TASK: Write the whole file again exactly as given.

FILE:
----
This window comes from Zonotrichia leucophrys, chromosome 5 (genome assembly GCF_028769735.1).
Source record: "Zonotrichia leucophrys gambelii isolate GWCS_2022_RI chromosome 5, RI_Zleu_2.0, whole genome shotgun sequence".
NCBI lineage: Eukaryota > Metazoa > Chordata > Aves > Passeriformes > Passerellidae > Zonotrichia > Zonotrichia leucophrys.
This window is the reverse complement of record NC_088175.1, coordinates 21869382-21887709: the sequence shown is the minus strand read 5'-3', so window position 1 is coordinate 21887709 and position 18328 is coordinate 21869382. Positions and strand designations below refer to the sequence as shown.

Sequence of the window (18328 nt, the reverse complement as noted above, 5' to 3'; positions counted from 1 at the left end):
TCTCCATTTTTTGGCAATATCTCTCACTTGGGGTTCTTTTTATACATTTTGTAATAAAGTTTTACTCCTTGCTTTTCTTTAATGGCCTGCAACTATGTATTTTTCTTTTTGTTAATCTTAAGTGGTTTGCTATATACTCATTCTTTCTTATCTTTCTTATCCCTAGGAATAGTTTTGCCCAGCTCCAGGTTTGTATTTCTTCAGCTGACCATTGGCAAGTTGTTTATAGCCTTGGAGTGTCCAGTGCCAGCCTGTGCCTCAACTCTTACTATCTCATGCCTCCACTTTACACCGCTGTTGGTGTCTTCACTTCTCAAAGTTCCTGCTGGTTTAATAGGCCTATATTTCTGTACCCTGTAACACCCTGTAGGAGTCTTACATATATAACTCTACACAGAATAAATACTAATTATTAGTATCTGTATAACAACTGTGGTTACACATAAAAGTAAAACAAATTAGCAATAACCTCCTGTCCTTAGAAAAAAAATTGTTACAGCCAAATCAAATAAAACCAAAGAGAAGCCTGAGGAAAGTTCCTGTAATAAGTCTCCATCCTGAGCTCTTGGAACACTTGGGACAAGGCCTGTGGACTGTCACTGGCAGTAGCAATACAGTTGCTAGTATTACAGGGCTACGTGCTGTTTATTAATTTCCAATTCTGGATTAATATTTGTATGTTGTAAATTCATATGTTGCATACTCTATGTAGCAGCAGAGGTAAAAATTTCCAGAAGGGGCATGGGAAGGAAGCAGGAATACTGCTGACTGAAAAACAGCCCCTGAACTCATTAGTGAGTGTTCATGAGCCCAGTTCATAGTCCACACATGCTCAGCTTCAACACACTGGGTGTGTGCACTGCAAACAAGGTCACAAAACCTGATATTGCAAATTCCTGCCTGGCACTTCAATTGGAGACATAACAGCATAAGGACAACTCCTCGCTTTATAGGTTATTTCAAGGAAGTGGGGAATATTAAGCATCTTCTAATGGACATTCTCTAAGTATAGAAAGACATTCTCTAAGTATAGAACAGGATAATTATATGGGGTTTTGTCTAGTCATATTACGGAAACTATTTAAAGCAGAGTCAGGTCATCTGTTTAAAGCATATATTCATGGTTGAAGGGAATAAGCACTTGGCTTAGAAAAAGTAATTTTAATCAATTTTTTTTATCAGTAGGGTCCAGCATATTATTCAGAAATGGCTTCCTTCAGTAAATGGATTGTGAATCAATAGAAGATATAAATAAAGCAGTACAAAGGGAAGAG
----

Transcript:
This window comes from Zonotrichia leucophrys, chromosome 5 (genome assembly GCF_028769735.1).
Source record: "Zonotrichia leucophrys gambelii isolate GWCS_2022_RI chromosome 5, RI_Zleu_2.0, whole genome shotgun sequence".
NCBI lineage: Eukaryota > Metazoa > Chordata > Aves > Passeriformes > Passerellidae > Zonotrichia > Zonotrichia leucophrys.
This window is the reverse complement of record NC_088175.1, coordinates 21869382-21887709: the sequence shown is the minus strand read 5'-3', so window position 1 is coordinate 21887709 and position 18328 is coordinate 21869382. Positions and strand designations below refer to the sequence as shown.

Sequence of the window (18328 nt, the reverse complement as noted above, 5' to 3'; positions counted from 1 at the left end):
TCTCCATTTTTTGGCAATATCTCTCACTTGGGGTTCTTTTTATACATTTTGTAATAAAGTTTTACTCCTTGCTTTTCTTTAATGGCCTGCAACTATGTATTTTTCTTTTTGTTAATCTTAAGTGGTTTGCTATATACTCATTCTTTCTTATCTTTCTTATCCCTAGGAATAGTTTTGCCCAGCTCCAGGTTTGTATTTCTTCAGCTGACCATTGGCAAGTTGTTTATAGCCTTGGAGTGTCCAGTGCCAGCCTGTGCCTCAACTCTTACTATCTCATGCCTCCACTTTACACCGCTGTTGGTGTCTTCACTTCTCAAAGTTCCTGCTGGTTTAATAGGCCTATATTTCTGTACCCTGTAACACCCTGTAGGAGTCTTACATATATAACTCTACACAGAATAAATACTAATTATTAGTATCTGTATAACAACTGTGGTTACACATAAAAGTAAAACAAATTAGCAATAACCTCCTGTCCTTAGAAAAAAAATTGTTACAGCCAAATCAAATAAAACCAAAGAGAAGCCTGAGGAAAGTTCCTGTAATAAGTCTCCATCCTGAGCTCTTGGAACACTTGGGACAAGGCCTGTGGACTGTCACTGGCAGTAGCAATACAGTTGCTAGTATTACAGGGCTACGTGCTGTTTATTAATTTCCAATTCTGGATTAATATTTGTATGTTGTAAATTCATATGTTGCATACTCTATGTAGCAGCAGAGGTAAAAATTTCCAGAAGGGGCATGGGAAGGAAGCAGGAATACTGCTGACTGAAAAACAGCCCCTGAACTCATTAGTGAGTGTTCATGAGCCCAGTTCATAGTCCACACATGCTCAGCTTCAACACACTGGGTGTGTGCACTGCAAACAAGGTCACAAAACCTGATATTGCAAATTCCTGCCTGGCACTTCAATTGGAGACATAACAGCATAAGGACAACTCCTCGCTTTATAGGTTATTTCAAGGAAGTGGGGAATATTAAGCATCTTCTAATGGACATTCTCTAAGTATAGAAAGACATTCTCTAAGTATAGAACAGGATAATTATATGGGGTTTTGTCTAGTCATATTACGGAAACTATTTAAAGCAGAGTCAGGTCATCTGTTTAAAGCATATATTCATGGTTGAAGGGAATAAGCACTTGGCTTAGAAAAAGTAATTTTAATCAATTTTTTTTATCAGTAGGGTCCAGCATATTATTCAGAAATGGCTTCCTTCAGTAAATGGATTGTGAATCAATAGAAGATATAAATAAAGCAGTACAAAGGGAAGAG